The markets are rightly discounting already what you outlined above, the probability of euro exit has only been increased by Mattarella's action.

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15 minutes ago, moneyscam said:

Indeed, whatever hope Mattarella had for stabilising the markets by appointing a caretaker government and reversing the BTP/bund yield spread rise since the M5S/Lega first proposed their contract has been blown out of the water today.

The markets are rightly discounting already what you outlined above, the probability of euro exit has only been increased by Mattarella's action.

Just out of interest, what else could he have done ?

As far as I can see the coalition parties did not propose a pro exit manifesto, then when they get into power they want to appoint pro exit ministers. What would be the result of this ? A long drawn out spat with the EZ/EU that would be damaging to the country and ultimately not reconcilable if the governing parties cannot change the constitution. The president has the power to veto appointments, I guess he does this if he feels an appointment might be seriously damaging to the countries interests.

I think there will be no lack of clarity in the new elections. The coalition parties will have to spell out exactly where they stand. If the public want what they propose then I doubt they will be stopped a second time. Meanwhile in the intervening year (?) the EU/EZ has a chance to come up with some sort of reasonable compromise to help the Italians out - otherwise exit really is on the cards.

Preisdent has asked everyone, electorate, politicians both in Italy and the EZ to think again. Takes some guts probably to do this as well. Probably what he was elected for and why he was given the power. Now the people have to make the choice. If exit happens then to me the choice is so important everyone (electorate and politicians) have to be clear what they are about.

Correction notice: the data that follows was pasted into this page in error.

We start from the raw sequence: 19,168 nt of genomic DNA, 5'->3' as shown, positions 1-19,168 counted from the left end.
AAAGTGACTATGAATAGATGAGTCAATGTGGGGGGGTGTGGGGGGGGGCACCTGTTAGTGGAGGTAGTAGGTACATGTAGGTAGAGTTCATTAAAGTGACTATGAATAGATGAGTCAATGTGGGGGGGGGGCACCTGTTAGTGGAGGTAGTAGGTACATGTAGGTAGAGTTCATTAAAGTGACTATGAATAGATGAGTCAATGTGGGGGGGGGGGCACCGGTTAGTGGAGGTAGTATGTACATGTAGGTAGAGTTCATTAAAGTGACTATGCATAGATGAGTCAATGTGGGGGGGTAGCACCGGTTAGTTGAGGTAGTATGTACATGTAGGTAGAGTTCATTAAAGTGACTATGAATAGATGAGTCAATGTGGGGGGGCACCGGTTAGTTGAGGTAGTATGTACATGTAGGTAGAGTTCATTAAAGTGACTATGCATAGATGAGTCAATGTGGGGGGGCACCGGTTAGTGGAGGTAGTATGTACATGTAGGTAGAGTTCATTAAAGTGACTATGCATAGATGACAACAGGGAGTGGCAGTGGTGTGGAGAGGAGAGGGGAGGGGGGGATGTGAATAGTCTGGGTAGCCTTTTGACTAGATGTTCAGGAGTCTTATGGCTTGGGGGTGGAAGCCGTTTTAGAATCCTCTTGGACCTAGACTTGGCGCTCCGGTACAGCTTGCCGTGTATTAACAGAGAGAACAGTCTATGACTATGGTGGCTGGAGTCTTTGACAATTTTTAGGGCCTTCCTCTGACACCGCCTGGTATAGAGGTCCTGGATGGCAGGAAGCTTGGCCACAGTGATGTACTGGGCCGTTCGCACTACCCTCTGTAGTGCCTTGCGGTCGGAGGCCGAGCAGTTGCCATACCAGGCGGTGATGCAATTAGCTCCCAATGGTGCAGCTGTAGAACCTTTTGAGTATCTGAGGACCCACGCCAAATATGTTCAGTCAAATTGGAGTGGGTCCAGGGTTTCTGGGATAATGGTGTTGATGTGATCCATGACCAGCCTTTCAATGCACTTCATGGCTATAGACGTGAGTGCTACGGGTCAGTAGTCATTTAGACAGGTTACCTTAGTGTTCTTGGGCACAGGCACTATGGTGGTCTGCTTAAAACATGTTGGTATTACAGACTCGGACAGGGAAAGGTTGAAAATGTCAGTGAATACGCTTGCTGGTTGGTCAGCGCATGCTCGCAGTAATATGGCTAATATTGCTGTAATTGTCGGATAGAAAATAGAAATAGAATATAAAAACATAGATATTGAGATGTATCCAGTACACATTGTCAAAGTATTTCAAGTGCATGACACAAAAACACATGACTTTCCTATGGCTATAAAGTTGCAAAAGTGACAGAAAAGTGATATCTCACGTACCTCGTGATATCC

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1 hour ago, Gigantic Purple Slug said:

Just out of interest, what else could he have done ?

As far as I can see the coalition parties did not propose a pro exit manifesto, then when they get into power they want to appoint pro exit ministers. What would be the result of this ? A long drawn out spat with the EZ/EU that would be damaging to the country and ultimately not reconcilable if the governing parties cannot change the constitution. The president has the power to veto appointments, I guess he does this if he feels an appointment might be seriously damaging to the countries interests.

I think there will be no lack of clarity in the new elections. The coalition parties will have to spell out exactly where they stand. If the public want what they propose then I doubt they will be stopped a second time. Meanwhile in the intervening year (?) the EU/EZ has a chance to come up with some sort of reasonable compromise to help the Italians out - otherwise exit really is on the cards.

Preisdent has asked everyone, electorate, politicians both in Italy and the EZ to think again. Takes some guts probably to do this as well. Probably what he was elected for and why he was given the power. Now the people have to make the choice. If exit happens then to me the choice is so important everyone (electorate and politicians) have to be clear what they are about.